Principles of Prayer
by Francis Foulkes ©

Chapter 4 THE ASPECTS OF PRAYER (Continued)

2. Thanksgiving

Praise and thanksgiving are indeed interwoven, but if we distinguish between them, thanksgiving names the gifts of God, the acts of love and grace and power which are recognised by those who acknowledge him. While many of the Psalms are pure praise, more still are very specific in thanksgiving for what God has done. The people of Israel were taught to be thankful to God for all his gifts to them.

In the Old Testament we most frequently have thanks expressed to God for what he had done for the whole people of Israel. Thanks were due especially for his saving work, and from the time of the Exodus onwards (see Ex.15), God was thanked in regular worship and annual festival for that great salvation. A number of the Psalms (like 105 and 136) are simply grateful recitals of the past acts of God on behalf of his people, and within the Pentateuch Deuteronomy 32,'The Song of Moses', is similarly a hymn of thanksgiving to God for what he had done for his people.

Thanks were due for the gift of the land and for its regular harvests. "When you have eaten and are satisfied" the people were told, "praise the Lord your God for the good land he has given you" (Deut.8:10). Some of the sacrifices offered in the Old Testament were specifically sacrifices of thanksgiving, and several times the people were told to rejoice in their offerings, recognising the gratitude they owed to God for all his blessings (e.g. Deut.12:11-12 and 14:26). Deuteronomy 26:5-10 is a beautiful liturgy of thanksgiving that the people were to offer as they brought their first fruits to the Lord, harking back to t heir ancestor as "a wandering Aramean", their people in Egypt crying to the Lord and finding deliverance, and then the gift of their land, "a land flowing with milk and honey". It follows that we, as Christians, should equally partake of our daily food with unfailing thanksgiving (see 1 Tim.4:4-5), and it was clearly the habit of Jesus to do this (see Matt.14:19, 15:36 and 26:27 ).

The Psalms are both thanksgivings and exhortations to give thanks. Words that echo and re-echo through the Psalter are "Give thanks to the Lord Almighty, for the Lord is good, for his love endures forever!" The Books of the Prophets sound the same call, sometimes in the same words (e.g. Jer.33:11).

The Bible also tells of thanksgivings of individuals. There is the humble and heartfelt thanksgiving of Abraham's servant when God answered his prayer for guidance in the finding of a wife for Isaac (Gen.24:26). The Song of Hannah after the birth of Samuel expresses Hannah's delighted thanksgiving to God (1 Sam.2:1-10), foreshadowing Mary's Song as she gave thanks for the unspeakable privilege of being the Mother of the Lord, brought about by a reversal of all the world's standards of greatness and power (Lk.1:46-55). There are some beautiful examples of personal gratitude to God in the New Testament, like that of the woman who had been crippled for 18 years and at the word of Jesus "stood up straight and began praising God" (Lk.13:13), and the lame man at the temple gates who was given power in his limbs, and "entered the temple --, walking and leaping and praising God" (Acts 3:8). 1 Timothy 1:12-17 is a notable example of thanksgiving as it tells of God's grace in bringing the persecuting Saul of Tarsus to conversion and to become a supreme example of the "patience" of God. We may set alongside of this the way that Paul in Galatians 1:22-23 says that when he was converted, people glorified God that "the one who formerly was persecuting us is now proclaiming the faith he once tried to destroy (Gal.1:23-24). As Paul went on in his missionary life he had great occasion to thank God for enabling grace in the face of tremendous difficulties and opposition (2 Cor.1:3-11). In the same Letter (2:14) his thanksgiving is for always being "led in triumph in Christ".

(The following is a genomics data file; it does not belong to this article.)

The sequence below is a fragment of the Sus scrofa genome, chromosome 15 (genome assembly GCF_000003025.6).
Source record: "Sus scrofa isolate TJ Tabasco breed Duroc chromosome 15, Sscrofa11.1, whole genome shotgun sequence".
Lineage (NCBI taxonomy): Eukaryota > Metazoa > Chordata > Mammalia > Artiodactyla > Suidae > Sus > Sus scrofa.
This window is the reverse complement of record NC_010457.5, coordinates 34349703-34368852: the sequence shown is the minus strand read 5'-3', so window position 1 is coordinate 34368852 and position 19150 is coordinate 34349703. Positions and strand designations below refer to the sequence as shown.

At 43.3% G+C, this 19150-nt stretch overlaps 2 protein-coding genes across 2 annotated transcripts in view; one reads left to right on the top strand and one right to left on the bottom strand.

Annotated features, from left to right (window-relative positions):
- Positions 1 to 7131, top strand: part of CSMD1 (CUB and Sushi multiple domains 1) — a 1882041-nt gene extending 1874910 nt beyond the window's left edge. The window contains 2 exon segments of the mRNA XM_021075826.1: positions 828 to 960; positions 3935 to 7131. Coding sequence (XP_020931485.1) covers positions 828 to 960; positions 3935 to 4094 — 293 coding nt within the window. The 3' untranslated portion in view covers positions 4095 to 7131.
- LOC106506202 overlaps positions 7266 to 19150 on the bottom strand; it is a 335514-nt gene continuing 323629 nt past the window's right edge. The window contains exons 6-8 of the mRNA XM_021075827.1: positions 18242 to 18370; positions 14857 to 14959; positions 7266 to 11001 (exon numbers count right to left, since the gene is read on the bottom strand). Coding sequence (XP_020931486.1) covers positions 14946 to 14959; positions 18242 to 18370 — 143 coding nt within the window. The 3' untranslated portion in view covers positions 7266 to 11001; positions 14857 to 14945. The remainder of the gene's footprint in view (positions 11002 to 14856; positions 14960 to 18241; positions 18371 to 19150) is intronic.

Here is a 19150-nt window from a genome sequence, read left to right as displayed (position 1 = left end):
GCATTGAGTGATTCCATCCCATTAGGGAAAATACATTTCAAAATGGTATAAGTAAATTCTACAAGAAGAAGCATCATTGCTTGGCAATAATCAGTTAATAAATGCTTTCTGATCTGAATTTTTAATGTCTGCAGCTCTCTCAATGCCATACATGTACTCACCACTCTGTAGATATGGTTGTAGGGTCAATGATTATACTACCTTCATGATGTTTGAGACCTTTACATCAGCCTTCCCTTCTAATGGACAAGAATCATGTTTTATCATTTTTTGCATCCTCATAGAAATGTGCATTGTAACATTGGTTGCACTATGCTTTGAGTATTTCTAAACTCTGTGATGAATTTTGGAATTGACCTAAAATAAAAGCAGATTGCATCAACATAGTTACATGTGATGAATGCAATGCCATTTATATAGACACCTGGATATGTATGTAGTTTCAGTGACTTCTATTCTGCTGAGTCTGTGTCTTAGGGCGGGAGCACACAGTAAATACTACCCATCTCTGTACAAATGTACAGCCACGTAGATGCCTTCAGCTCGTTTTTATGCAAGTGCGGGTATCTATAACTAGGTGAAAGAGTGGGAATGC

The New Testament also has many passages that speak of thanksgiving to God in relation to communities who have come to believe. Most frequently this is for the work of the gospel and the fruit of preaching. In Romans 1:8 the apostle Paul says, "I thank my God through Jesus Christ for all of you, because your faith is being reported all over the world." In Philippians 1:3 and 5 he says, "I thank my God every time I remember you -- because of your partnership in the gospel from the first day until now." Examples of this kind from the Epistles could be multiplied. For the Christians at Thessalonica Paul gives thanks for their "work of faith and labour of love and steadfastness of hope in our Lord Jesus Christ" (1 Thess.1:3). In writing of Christian giving in 2 Corinthians 9:11 Paul said that Christian generosity served to "produce thanksgiving to God".

Sadly, however, the Bible must testify to the ingratitude of men and women for God's great blessings. What is all too common a feature of our human lives is illustrated by the incident in the Gospel where ten lepers came to Jesus for healing, and only one turned to give thanks to God (Lk. 17:11-19). Thanksgiving should be a basic human attitude to God, and indeed the unwillingness to give thanks suggests a self-centred life the implications of which Paul spells out in Romans 1:21-22. In thanksgiving we move to centre our lives on God and we glorify God as we should (2 Cor.4:15). It is understandable, therefore, that a thankful spirit is an attitude often urged on Christians. "Do not be anxious about anything, but in everything by prayer and petition, with thanksgiving, present your to God" (Phil.4:6) "Devote yourselves to prayer, being watchful and thankful" (Col.4:2). "Give thanks in all circumstances, for this God's will in Christ Jesus" (1 Thess. 5:18). It has often been pointed out that what Paul challenges others to do he exemplifies himself as is seen in the introductions to nearly all of his Letters.